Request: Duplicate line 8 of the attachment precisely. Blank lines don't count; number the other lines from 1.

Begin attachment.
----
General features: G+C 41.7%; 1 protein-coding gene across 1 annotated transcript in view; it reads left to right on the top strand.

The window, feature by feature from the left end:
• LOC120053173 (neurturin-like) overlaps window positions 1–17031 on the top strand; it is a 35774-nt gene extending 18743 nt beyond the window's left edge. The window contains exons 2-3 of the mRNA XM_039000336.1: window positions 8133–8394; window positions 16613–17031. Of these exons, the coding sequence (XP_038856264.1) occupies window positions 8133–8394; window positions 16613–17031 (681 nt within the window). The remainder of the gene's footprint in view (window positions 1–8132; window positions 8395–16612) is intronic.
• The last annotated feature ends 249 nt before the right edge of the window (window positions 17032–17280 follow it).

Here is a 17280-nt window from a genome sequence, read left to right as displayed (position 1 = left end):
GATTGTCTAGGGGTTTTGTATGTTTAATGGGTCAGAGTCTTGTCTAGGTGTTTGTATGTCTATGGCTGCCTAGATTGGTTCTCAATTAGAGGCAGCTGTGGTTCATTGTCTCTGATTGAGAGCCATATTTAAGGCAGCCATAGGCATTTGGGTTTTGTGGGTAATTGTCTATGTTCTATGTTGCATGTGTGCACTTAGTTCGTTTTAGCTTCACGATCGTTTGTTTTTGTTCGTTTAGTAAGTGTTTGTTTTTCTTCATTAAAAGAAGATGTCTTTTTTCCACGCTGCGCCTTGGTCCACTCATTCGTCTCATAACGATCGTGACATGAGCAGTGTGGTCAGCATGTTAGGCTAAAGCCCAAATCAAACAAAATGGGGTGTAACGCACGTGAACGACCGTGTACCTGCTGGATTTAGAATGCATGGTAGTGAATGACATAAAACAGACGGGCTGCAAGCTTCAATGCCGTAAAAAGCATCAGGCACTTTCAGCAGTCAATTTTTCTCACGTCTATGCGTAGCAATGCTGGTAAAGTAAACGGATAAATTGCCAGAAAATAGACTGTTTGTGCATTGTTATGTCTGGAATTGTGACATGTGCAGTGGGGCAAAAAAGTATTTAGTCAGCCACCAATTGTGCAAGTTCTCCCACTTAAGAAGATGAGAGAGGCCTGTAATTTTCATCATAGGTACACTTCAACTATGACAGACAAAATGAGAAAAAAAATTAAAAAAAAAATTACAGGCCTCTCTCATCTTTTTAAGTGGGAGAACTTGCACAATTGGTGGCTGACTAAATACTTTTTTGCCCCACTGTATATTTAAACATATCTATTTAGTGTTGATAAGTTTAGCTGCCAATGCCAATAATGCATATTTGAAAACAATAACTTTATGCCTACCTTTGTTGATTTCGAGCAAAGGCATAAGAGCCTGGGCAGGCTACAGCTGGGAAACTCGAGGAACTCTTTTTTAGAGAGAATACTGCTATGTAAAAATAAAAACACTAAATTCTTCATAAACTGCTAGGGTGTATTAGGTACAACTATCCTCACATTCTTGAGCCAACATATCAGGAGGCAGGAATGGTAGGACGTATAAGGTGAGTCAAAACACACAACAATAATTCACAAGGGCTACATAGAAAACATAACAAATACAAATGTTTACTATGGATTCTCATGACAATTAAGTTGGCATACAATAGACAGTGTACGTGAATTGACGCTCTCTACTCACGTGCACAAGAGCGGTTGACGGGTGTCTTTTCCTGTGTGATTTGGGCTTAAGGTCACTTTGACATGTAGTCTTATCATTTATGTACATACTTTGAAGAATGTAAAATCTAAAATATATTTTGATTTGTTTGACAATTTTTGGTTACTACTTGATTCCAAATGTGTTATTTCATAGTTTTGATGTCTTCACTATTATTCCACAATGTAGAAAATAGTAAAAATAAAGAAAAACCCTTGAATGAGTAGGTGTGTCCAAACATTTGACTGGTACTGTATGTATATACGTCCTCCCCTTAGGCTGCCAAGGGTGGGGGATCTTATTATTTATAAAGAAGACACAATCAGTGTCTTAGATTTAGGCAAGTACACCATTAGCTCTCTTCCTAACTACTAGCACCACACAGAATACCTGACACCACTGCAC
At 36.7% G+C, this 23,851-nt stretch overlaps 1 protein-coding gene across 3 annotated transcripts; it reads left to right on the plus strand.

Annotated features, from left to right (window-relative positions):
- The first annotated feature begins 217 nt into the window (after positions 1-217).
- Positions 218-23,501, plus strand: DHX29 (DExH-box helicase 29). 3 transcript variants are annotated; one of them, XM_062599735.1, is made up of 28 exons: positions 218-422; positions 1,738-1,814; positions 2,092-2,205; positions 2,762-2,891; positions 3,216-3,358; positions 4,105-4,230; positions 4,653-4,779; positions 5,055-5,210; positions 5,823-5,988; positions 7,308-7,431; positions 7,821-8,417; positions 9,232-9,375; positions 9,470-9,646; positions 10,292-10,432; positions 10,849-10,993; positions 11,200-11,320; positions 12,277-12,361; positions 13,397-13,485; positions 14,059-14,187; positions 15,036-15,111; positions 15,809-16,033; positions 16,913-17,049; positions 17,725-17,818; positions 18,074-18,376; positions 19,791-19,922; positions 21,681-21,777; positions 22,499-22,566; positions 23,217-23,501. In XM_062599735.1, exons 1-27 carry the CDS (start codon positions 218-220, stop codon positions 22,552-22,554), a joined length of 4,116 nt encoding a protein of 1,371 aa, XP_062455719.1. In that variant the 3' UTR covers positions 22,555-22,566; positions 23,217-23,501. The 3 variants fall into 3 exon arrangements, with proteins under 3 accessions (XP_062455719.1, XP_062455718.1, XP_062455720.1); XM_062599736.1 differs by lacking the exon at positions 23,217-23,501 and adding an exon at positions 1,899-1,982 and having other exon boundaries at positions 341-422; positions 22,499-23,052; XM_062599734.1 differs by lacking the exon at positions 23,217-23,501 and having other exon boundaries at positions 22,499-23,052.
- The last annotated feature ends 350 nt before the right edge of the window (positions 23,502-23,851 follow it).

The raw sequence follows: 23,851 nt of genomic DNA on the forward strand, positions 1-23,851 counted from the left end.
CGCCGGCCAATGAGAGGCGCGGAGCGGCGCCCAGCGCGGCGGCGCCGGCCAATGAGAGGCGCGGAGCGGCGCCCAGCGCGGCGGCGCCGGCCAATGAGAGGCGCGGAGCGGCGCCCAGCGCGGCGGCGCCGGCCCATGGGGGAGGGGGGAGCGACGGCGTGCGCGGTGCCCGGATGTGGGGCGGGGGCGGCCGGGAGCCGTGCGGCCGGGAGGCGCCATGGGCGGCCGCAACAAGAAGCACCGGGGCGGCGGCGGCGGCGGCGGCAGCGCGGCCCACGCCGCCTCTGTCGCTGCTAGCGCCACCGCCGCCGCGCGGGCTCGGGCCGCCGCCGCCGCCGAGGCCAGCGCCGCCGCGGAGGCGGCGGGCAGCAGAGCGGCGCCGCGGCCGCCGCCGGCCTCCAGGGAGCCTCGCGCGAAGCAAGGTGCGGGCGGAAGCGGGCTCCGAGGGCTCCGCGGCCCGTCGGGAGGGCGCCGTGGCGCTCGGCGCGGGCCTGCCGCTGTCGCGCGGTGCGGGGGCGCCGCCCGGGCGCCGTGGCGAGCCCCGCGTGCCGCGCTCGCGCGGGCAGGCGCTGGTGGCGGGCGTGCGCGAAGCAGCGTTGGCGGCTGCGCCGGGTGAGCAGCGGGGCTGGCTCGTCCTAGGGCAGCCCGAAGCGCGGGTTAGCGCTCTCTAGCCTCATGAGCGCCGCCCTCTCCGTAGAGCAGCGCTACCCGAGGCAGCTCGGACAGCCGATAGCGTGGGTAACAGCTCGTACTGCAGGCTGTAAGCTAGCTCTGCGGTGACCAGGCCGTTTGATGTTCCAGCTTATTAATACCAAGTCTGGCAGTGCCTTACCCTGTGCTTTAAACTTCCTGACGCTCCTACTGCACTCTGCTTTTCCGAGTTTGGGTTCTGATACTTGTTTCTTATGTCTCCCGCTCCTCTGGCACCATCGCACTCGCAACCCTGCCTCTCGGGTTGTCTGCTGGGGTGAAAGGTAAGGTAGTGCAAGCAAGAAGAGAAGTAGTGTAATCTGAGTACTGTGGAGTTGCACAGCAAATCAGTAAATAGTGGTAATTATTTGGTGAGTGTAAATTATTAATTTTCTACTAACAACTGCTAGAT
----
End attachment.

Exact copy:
Annotated features, from left to right (window-relative positions):